Israeli Olympic windsurfing hopeful in choppy waters over affair with coach
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Israeli Olympic windsurfing hopeful in choppy waters over affair with coach

Sailing Association fires coach Pierre Loquet, citing his relationship with potential medalist Katy Spychakov; rival athletes now claim she got preferential treatment

Israeli windsurfer Katy Spychakov (R) and her coach Pierre Loquet. (Israel Sailing Association)
Israeli windsurfer Katy Spychakov (R) and her coach Pierre Loquet. (Israel Sailing Association)

Israel’s top windsurfer, considered to be a contender for a medal in the 2020 Tokyo Olympics, has become embroiled in a scandal that could hurt her chances after it was revealed that she has been in an eight-month affair with the coach of the Israeli women’s team, who was fired over the relationship.

Other windsurfers and their parents have now banded together, complaining to sporting authorities that 20-year-old Katy Spychakov’s romantic involvement with French coach Pierre Loquet, 37, had earned her preferential treatment, one-on-one training sessions and an unfair advantage in the race for the single spot representing Israel at the Olympics.

That race is all but decided, with Spychakov — the silver medalist in last month’s World Championships — enjoying a comfortable lead with only one qualifying event remaining, the 2020 World Championships. The gap can only be closed if another Israeli windsurfer takes gold and Spychakov is unsuccessful.

Now, competitors are calling for all previous progress to be deleted and for the Olympic race to be restarted, just nine months before the Tokyo games kick off. The Israel Sailing Association has rejected outright their original demand to immediately suspend Spychakov from all activity.

As the affair was revealed Tuesday, the association immediately announced that Loquet had been fired.

“In a conversation with the coach and the surfer, both confirmed their relationship. Therefore, and in accordance with the ethical code and rules of the Sailing Association, it was decided to end the coach’s employment after three years,” it said in a statement.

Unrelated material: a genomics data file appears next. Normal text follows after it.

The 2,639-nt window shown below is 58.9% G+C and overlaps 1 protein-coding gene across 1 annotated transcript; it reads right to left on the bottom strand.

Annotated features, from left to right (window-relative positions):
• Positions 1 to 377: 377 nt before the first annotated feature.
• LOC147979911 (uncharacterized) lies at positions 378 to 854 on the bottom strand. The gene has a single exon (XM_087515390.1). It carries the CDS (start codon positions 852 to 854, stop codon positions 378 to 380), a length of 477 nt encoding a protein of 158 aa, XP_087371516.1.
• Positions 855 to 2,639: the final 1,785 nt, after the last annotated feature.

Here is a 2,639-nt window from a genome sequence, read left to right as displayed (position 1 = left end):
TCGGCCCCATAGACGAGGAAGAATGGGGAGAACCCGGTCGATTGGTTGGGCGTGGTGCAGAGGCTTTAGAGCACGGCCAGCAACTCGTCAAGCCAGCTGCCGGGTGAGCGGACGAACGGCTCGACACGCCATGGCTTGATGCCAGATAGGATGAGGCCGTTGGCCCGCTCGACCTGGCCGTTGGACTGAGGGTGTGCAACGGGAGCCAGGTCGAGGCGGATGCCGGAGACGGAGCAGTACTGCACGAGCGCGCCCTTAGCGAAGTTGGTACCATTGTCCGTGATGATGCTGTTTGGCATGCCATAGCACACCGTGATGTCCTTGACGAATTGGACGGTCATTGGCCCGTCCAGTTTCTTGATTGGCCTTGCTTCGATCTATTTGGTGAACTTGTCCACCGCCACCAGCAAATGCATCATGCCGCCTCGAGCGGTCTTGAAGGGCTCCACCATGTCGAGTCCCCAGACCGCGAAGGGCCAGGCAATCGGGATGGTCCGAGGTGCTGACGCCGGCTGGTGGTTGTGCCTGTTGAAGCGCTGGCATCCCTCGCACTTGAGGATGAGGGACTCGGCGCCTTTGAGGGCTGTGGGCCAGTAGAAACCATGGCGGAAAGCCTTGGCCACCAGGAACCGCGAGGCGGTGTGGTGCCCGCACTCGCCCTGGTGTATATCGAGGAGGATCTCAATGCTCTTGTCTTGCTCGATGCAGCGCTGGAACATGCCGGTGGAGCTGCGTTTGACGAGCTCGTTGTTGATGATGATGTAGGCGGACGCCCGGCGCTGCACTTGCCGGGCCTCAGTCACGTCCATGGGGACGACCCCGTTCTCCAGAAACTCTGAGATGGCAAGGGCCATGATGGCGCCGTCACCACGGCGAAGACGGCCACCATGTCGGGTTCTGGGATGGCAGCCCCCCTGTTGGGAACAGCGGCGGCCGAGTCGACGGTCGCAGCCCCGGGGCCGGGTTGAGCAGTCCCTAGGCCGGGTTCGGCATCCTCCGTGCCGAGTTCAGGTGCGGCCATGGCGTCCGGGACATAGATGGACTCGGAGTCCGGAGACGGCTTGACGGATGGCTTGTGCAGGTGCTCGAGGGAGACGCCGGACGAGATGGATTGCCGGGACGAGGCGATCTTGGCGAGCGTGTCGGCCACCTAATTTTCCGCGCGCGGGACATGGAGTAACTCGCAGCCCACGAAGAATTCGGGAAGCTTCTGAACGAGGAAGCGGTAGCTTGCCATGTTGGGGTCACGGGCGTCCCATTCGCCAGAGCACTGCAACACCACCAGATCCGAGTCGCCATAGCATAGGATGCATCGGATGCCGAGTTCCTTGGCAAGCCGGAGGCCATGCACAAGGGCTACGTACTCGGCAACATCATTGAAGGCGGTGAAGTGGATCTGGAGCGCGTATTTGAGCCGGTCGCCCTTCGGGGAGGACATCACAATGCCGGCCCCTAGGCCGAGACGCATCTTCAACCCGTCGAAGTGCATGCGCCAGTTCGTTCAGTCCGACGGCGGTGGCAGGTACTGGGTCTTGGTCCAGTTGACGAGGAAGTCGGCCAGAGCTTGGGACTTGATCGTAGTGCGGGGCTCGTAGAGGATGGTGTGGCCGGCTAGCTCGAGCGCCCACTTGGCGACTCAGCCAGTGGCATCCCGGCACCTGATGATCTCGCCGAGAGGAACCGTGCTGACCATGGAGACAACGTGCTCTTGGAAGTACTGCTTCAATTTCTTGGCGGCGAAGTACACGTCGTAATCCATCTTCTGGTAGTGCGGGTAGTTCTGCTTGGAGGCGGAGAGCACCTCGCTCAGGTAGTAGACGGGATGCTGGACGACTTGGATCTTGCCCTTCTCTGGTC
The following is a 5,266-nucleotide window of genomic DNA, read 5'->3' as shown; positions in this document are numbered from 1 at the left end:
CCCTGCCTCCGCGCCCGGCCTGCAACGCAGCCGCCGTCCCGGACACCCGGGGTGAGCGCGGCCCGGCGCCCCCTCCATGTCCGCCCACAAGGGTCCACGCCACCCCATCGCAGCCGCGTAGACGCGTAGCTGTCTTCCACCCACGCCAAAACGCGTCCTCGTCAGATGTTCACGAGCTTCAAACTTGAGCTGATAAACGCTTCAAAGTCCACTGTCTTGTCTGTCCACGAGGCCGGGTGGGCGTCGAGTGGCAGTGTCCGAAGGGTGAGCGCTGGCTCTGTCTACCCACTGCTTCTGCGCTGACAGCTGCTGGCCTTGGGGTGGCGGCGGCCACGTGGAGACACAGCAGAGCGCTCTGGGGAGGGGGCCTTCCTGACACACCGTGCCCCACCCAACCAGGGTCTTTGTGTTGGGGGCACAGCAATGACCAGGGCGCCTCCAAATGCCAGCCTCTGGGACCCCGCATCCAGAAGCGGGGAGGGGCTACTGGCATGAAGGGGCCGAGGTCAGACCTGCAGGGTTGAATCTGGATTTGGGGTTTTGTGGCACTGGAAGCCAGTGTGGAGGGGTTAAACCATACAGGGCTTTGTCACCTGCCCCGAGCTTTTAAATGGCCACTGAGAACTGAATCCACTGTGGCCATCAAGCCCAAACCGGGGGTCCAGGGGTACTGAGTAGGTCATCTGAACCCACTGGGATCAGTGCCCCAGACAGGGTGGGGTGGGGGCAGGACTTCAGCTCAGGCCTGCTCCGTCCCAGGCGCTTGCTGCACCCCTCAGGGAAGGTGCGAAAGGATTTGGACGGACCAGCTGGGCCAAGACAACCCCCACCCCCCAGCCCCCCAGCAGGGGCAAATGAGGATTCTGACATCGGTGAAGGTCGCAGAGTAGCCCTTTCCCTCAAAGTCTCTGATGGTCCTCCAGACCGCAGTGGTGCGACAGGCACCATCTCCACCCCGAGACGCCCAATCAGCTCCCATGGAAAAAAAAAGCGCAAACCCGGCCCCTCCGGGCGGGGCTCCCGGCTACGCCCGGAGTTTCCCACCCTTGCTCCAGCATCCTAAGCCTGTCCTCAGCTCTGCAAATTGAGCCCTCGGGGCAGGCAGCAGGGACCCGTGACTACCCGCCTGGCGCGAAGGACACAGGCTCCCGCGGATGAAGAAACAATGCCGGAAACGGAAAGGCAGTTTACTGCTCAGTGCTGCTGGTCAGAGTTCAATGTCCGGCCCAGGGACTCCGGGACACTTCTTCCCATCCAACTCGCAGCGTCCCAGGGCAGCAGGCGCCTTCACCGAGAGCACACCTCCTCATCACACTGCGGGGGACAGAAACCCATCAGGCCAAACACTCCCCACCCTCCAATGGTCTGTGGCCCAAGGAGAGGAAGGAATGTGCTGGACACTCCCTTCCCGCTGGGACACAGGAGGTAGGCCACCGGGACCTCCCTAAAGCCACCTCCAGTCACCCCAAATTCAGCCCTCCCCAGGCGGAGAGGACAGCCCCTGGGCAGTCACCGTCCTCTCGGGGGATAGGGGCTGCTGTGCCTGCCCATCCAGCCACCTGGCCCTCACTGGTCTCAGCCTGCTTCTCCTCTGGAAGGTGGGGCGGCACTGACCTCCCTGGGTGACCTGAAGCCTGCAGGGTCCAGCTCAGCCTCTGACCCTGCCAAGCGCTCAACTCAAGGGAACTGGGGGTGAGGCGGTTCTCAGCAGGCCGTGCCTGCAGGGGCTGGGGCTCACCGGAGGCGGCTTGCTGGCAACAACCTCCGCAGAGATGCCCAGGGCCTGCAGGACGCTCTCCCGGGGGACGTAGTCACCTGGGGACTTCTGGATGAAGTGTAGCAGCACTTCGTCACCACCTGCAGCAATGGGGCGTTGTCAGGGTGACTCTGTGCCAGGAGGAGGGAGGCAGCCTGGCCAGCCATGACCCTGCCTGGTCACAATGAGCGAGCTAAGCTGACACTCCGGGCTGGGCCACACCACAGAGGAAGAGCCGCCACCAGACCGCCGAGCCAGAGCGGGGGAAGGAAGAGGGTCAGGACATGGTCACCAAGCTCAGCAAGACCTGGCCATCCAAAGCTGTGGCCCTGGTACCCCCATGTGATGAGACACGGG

The association has formed a committee that will now discuss how to determine whether Spychakov’s relationship with Loquet had positively affected her professional achievements at the expense of the other windsurfers.

The committee is expected to question all the relevant parties. If it concludes that the affair had affected the race for the Olympic ticket, it will advise the Sailing Association on what action to take for the contest to be fair.

Meanwhile, the association is scrambling to find a new coach within seven days to replace Loquet. “It is hard to bring a new coach quickly, especially when we are nine months before Tokyo and all the good coaches are employed. This saga has definitely caused damage,” an unnamed source within the association told the ONE sports website.

Spychakov was born in Eilat to Ukrainian-born parents, and had originally been an aspiring triathlete before switching to windsurfing at the age of 10.

She gave an interview Tuesday to the Yedioth Ahronoth daily, saying: “Last February a romantic relationship developed between me and Pierre, and both of us are happy with that. We are totally in love. In recent months no athlete was harmed or discriminated against due to our relationship. The coach can’t change the wind, and we are alone at sea.

“We weren’t aware of the ethical code and that is now having consequences,” she added. “I understand the criticism, I get the rules, but we didn’t choose to fall in love. We chose to take the risk. I definitely am not sorry for the beginning of the affair and where it has led us.”

She said there had not been a single complaint about preferential treatment until the affair was revealed, adding that she was “very hurt” by her fellow surfers’ reaction.

She said she would “do everything” to keep training with Loquet, “even if that means I have to fund it by myself.”

Spychakov in September took the silver medal at the RS:X World Championships at Lake Garda in Italy. The achievement marked the first Israeli medal in the global competition since 2014 and followed a very successful year for the young surfer, with many expecting her to be a serious Olympic medal contender.

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